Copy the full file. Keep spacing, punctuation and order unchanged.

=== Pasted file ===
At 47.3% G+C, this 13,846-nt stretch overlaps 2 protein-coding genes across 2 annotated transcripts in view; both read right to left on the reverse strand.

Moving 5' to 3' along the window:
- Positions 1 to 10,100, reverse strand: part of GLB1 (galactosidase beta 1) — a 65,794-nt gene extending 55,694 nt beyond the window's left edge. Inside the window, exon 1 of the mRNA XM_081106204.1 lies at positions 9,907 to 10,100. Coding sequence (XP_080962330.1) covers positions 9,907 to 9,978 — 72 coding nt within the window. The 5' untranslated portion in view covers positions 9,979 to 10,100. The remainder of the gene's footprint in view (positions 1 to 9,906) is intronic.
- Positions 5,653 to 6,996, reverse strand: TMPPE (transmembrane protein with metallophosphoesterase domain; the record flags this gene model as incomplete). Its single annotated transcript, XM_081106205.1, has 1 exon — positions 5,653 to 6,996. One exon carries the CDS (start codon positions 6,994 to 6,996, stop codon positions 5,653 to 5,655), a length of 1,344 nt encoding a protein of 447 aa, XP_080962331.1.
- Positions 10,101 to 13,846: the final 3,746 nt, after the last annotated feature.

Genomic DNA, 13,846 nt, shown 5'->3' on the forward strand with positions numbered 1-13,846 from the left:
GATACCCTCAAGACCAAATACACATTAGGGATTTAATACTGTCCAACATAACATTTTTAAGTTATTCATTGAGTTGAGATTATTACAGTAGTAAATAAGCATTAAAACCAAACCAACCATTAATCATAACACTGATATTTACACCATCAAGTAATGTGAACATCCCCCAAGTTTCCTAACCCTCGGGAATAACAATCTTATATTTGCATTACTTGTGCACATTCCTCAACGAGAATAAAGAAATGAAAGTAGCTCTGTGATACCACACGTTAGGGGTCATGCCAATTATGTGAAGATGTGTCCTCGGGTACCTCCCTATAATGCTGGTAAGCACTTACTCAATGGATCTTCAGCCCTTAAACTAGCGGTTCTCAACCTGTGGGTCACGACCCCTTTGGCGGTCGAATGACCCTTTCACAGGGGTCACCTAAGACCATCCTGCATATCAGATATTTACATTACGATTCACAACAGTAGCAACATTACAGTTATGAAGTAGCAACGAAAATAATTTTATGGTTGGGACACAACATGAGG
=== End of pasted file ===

At 47.3% G+C, this 13,846-nt stretch overlaps 2 protein-coding genes across 2 annotated transcripts in view; both read right to left on the reverse strand.

Moving 5' to 3' along the window:
- Positions 1 to 10,100, reverse strand: part of GLB1 (galactosidase beta 1) — a 65,794-nt gene extending 55,694 nt beyond the window's left edge. Inside the window, exon 1 of the mRNA XM_081106204.1 lies at positions 9,907 to 10,100. Coding sequence (XP_080962330.1) covers positions 9,907 to 9,978 — 72 coding nt within the window. The 5' untranslated portion in view covers positions 9,979 to 10,100. The remainder of the gene's footprint in view (positions 1 to 9,906) is intronic.
- Positions 5,653 to 6,996, reverse strand: TMPPE (transmembrane protein with metallophosphoesterase domain; the record flags this gene model as incomplete). Its single annotated transcript, XM_081106205.1, has 1 exon — positions 5,653 to 6,996. One exon carries the CDS (start codon positions 6,994 to 6,996, stop codon positions 5,653 to 5,655), a length of 1,344 nt encoding a protein of 447 aa, XP_080962331.1.
- Positions 10,101 to 13,846: the final 3,746 nt, after the last annotated feature.

Genomic DNA, 13,846 nt, shown 5'->3' on the forward strand with positions numbered 1-13,846 from the left:
GATACCCTCAAGACCAAATACACATTAGGGATTTAATACTGTCCAACATAACATTTTTAAGTTATTCATTGAGTTGAGATTATTACAGTAGTAAATAAGCATTAAAACCAAACCAACCATTAATCATAACACTGATATTTACACCATCAAGTAATGTGAACATCCCCCAAGTTTCCTAACCCTCGGGAATAACAATCTTATATTTGCATTACTTGTGCACATTCCTCAACGAGAATAAAGAAATGAAAGTAGCTCTGTGATACCACACGTTAGGGGTCATGCCAATTATGTGAAGATGTGTCCTCGGGTACCTCCCTATAATGCTGGTAAGCACTTACTCAATGGATCTTCAGCCCTTAAACTAGCGGTTCTCAACCTGTGGGTCACGACCCCTTTGGCGGTCGAATGACCCTTTCACAGGGGTCACCTAAGACCATCCTGCATATCAGATATTTACATTACGATTCACAACAGTAGCAACATTACAGTTATGAAGTAGCAACGAAAATAATTTTATGGTTGGGACACAACATGAGG